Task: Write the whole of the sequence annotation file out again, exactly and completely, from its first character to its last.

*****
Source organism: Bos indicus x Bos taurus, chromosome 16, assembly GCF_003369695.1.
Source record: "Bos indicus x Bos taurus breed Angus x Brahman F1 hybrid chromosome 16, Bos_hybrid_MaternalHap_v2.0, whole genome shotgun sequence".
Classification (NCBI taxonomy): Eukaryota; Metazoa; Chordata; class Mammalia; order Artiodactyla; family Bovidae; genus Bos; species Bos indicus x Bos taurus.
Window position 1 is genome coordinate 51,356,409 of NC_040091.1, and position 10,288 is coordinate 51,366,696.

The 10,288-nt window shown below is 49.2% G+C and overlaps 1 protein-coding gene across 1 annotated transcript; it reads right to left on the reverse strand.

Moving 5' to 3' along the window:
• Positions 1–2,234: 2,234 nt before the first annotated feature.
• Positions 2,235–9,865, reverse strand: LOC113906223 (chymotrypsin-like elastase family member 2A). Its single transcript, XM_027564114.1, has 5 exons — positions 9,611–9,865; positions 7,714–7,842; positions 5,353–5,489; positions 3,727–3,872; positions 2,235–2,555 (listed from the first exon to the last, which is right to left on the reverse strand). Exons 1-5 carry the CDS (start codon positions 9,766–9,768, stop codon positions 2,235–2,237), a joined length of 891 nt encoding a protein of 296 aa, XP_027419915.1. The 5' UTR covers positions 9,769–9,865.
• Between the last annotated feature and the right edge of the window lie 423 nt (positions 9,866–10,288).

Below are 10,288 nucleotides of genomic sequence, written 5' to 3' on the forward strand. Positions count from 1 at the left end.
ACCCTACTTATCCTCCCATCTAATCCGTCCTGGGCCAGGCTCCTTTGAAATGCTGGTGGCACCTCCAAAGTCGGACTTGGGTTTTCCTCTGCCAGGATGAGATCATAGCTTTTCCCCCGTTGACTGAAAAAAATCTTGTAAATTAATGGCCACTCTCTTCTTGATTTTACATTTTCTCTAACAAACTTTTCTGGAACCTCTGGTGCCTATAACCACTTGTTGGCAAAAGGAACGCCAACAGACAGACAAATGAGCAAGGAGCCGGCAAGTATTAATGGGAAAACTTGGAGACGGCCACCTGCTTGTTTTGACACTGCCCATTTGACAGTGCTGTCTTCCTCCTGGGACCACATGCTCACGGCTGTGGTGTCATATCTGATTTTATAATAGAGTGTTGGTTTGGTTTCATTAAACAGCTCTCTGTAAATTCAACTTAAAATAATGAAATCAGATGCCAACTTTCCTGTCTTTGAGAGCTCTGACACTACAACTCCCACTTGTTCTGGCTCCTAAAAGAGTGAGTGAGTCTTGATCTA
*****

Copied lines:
Source organism: Bos indicus x Bos taurus, chromosome 16, assembly GCF_003369695.1.
Source record: "Bos indicus x Bos taurus breed Angus x Brahman F1 hybrid chromosome 16, Bos_hybrid_MaternalHap_v2.0, whole genome shotgun sequence".
Classification (NCBI taxonomy): Eukaryota; Metazoa; Chordata; class Mammalia; order Artiodactyla; family Bovidae; genus Bos; species Bos indicus x Bos taurus.
Window position 1 is genome coordinate 51,356,409 of NC_040091.1, and position 10,288 is coordinate 51,366,696.

The 10,288-nt window shown below is 49.2% G+C and overlaps 1 protein-coding gene across 1 annotated transcript; it reads right to left on the reverse strand.

Moving 5' to 3' along the window:
• Positions 1–2,234: 2,234 nt before the first annotated feature.
• Positions 2,235–9,865, reverse strand: LOC113906223 (chymotrypsin-like elastase family member 2A). Its single transcript, XM_027564114.1, has 5 exons — positions 9,611–9,865; positions 7,714–7,842; positions 5,353–5,489; positions 3,727–3,872; positions 2,235–2,555 (listed from the first exon to the last, which is right to left on the reverse strand). Exons 1-5 carry the CDS (start codon positions 9,766–9,768, stop codon positions 2,235–2,237), a joined length of 891 nt encoding a protein of 296 aa, XP_027419915.1. The 5' UTR covers positions 9,769–9,865.
• Between the last annotated feature and the right edge of the window lie 423 nt (positions 9,866–10,288).

Below are 10,288 nucleotides of genomic sequence, written 5' to 3' on the forward strand. Positions count from 1 at the left end.
ACCCTACTTATCCTCCCATCTAATCCGTCCTGGGCCAGGCTCCTTTGAAATGCTGGTGGCACCTCCAAAGTCGGACTTGGGTTTTCCTCTGCCAGGATGAGATCATAGCTTTTCCCCCGTTGACTGAAAAAAATCTTGTAAATTAATGGCCACTCTCTTCTTGATTTTACATTTTCTCTAACAAACTTTTCTGGAACCTCTGGTGCCTATAACCACTTGTTGGCAAAAGGAACGCCAACAGACAGACAAATGAGCAAGGAGCCGGCAAGTATTAATGGGAAAACTTGGAGACGGCCACCTGCTTGTTTTGACACTGCCCATTTGACAGTGCTGTCTTCCTCCTGGGACCACATGCTCACGGCTGTGGTGTCATATCTGATTTTATAATAGAGTGTTGGTTTGGTTTCATTAAACAGCTCTCTGTAAATTCAACTTAAAATAATGAAATCAGATGCCAACTTTCCTGTCTTTGAGAGCTCTGACACTACAACTCCCACTTGTTCTGGCTCCTAAAAGAGTGAGTGAGTCTTGATCTA